MOUNT VERNON - A second Mount Vernon doctor has reliquinshed his ability to prescribe certain narcotics, according to Rich Isaccson, public information officer for the Detroit office of the Drug Enforcement Agency.
Dr. William F. Pomputius Jr., 74, of Mount Vernon, voluntarily surrendered a portion of his Drug Enforcement Agency license to prescribe Schedule II and Schedule III narcotics last week after being questioned by Detective Craig Feeney of the Mount Vernon Police Department and a DEA agent. The MVPD initiated the investigation.
On Thursday, Dr. Antonio Mortera surrendered his license to handle or prescribe any narcotics.
Pomputius serves as the physician for the Knox County Jail. Although his license to practice medicine remains intact, his position with the jail is being examined.
“Myself and my jail administrator, [Lt. Penny Lamp], are dealing with the situation involving Dr. Pomputius and its potential impact as the county jail’s physician. I consider this a personnel matter and at this time I feel it is inappropriate to make any further comment,” said Knox County Sheriff David Barber in a voice mail message Tuesday night.
Feeney said Tuesday that the two doctors once shared a medical practice before Pomputius left to work solely for the county.
Pomputius told the News this morning he has not written prescriptions for such narcotics since he left the pain medicine practice with Mortera in February. In fact, he said, no prescriptions are written for narcotics at the jail.
“Schedule IV and Schedule V drugs are the only things I would give,” he said.
Schedule II and III include narcotics such as Dilaudid, Vicodin, Oxycodone and Codeine, among others. Schedule IV and V drugs have a lower potential for abuse than Schedules II and III.
A new DEA registration was provided to Pomputius that reflects the changes in his practice.
“A new card was issued that redefined the practice area,” Pomputius said. “It covers the medicines I would prescribe at the jail. It’s the same number, but it’s a new card to redefine the address as the jail.”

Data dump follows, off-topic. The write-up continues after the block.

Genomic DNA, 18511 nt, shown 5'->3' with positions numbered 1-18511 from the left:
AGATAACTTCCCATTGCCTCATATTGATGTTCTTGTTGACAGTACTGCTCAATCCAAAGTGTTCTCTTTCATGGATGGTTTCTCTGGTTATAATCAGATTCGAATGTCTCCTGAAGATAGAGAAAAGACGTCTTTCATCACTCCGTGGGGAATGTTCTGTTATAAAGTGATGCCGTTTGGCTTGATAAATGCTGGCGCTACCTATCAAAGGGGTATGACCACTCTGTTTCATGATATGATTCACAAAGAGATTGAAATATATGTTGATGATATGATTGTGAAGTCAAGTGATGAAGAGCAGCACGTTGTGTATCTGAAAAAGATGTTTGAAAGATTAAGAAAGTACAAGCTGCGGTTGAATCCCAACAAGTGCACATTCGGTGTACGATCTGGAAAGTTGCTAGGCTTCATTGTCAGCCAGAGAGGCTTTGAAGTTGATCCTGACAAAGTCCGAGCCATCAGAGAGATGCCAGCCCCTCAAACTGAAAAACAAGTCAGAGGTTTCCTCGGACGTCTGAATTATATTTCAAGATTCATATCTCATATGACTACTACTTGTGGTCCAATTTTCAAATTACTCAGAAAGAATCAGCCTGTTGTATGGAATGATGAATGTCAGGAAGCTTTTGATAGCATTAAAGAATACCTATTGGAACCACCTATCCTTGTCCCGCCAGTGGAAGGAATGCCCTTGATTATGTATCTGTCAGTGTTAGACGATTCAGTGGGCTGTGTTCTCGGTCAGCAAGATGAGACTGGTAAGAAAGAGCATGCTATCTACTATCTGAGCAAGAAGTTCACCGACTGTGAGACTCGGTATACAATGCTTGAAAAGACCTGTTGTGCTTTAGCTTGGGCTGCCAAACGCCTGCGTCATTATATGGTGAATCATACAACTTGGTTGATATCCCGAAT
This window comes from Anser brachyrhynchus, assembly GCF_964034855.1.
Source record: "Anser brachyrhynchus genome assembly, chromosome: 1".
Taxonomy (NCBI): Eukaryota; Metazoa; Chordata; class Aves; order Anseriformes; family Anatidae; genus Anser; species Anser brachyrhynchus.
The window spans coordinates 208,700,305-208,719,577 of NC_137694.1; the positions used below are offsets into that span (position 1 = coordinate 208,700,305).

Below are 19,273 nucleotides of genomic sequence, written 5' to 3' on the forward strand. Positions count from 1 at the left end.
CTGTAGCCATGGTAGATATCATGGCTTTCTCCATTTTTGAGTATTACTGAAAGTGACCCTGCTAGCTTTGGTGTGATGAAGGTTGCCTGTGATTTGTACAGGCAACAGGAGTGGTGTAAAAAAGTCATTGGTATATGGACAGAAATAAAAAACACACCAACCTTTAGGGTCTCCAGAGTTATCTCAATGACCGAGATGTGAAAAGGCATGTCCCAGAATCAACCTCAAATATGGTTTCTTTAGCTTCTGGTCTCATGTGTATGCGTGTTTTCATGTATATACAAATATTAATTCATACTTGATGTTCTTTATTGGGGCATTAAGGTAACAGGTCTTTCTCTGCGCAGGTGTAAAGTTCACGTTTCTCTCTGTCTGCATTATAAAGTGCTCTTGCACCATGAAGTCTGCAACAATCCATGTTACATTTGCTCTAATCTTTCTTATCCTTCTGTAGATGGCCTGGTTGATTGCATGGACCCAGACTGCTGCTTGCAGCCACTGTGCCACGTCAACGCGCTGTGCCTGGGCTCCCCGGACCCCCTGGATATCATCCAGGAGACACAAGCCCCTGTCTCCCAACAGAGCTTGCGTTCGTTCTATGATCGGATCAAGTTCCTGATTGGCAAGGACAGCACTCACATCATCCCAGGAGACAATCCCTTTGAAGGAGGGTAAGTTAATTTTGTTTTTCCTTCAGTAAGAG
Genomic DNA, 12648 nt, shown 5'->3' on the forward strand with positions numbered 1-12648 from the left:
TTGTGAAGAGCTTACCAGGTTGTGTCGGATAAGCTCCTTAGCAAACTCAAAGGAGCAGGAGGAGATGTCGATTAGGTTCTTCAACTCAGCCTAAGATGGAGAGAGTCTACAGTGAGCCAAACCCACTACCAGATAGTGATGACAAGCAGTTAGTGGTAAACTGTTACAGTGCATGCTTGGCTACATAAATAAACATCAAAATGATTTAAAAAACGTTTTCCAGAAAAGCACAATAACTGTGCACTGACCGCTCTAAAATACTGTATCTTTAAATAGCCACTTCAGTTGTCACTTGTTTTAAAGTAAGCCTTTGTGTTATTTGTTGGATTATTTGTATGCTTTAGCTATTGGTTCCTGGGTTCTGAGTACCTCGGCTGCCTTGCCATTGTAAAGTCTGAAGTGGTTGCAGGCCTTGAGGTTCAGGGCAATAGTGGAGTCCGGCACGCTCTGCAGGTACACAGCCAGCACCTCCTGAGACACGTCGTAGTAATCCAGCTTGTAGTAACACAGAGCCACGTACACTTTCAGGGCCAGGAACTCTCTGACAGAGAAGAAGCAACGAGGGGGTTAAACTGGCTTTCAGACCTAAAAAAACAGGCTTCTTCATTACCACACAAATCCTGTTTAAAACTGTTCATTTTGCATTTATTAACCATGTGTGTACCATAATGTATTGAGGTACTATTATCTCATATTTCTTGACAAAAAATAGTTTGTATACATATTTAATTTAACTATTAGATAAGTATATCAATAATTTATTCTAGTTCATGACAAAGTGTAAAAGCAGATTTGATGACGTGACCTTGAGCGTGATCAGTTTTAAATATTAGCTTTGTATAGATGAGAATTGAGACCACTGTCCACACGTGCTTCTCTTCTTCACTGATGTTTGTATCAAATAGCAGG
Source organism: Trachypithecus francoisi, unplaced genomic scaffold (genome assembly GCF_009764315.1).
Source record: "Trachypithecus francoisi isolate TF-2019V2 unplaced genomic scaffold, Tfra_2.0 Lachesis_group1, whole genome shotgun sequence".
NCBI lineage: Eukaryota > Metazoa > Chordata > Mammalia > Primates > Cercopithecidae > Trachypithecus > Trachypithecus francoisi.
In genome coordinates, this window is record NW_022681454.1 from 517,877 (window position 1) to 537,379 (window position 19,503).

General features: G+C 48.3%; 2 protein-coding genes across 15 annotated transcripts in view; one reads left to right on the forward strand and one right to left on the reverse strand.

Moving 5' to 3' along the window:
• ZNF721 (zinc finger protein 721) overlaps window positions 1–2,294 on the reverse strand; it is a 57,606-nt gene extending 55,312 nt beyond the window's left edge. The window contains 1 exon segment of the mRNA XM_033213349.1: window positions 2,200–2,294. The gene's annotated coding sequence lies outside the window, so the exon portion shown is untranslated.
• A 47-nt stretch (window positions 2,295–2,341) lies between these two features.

?Surrendering of any or all parts of a DEA license in no way affects the phycian’s ability to practice medicine, Isaccson said.
Mortera is at a loss as to what will happen to his patients and his practice since he surrendered his DEA card last week.
“Patients are calling, but I can’t do anything,” Mortera told the News this morning. “They said I was prescribing too many of these drugs. They asked if people were driving in from out of the county, weren’t they drug seekers?”
Practicing pain management for about seven years in Mount Vernon, Mortera said his patients had legitimate needs for the drugs he prescribed. Many of them have had several back or hip surgeries that failed to relieve their pain, and some were amputees suffering from phantom pains, he said.
“I do have patients that drive from Mansfield or Bowling Green. They need proper medicine to relieve pain enough to take care of themselves,” he said.
Mortera’s practice was investigated as part of a drug diversion and pharmaceutical investigation conducted by the MVPD. According to Feeney, Mortera voluntarily surrendered his license during a meeting with MVPD and a DEA agent.
“The government thinks I’m prescribing too many controlled substances like opiates,” Mortera said. “There is no one to help these patients, and few doctors will help because of fears the DEA will take away their card - just like what happened to me.”
Pomputius graduated from the University of Pittsburgh School of Medicine in 1960. He has held a license to practice medicine in Ohio since 1977. He is a board certified pathologist and has practiced medicine for 40 years, 18 years in Knox County.
No charges have been filed in either case. The DEA considers both cases to be closed. Feeney was unable to be reached for comment.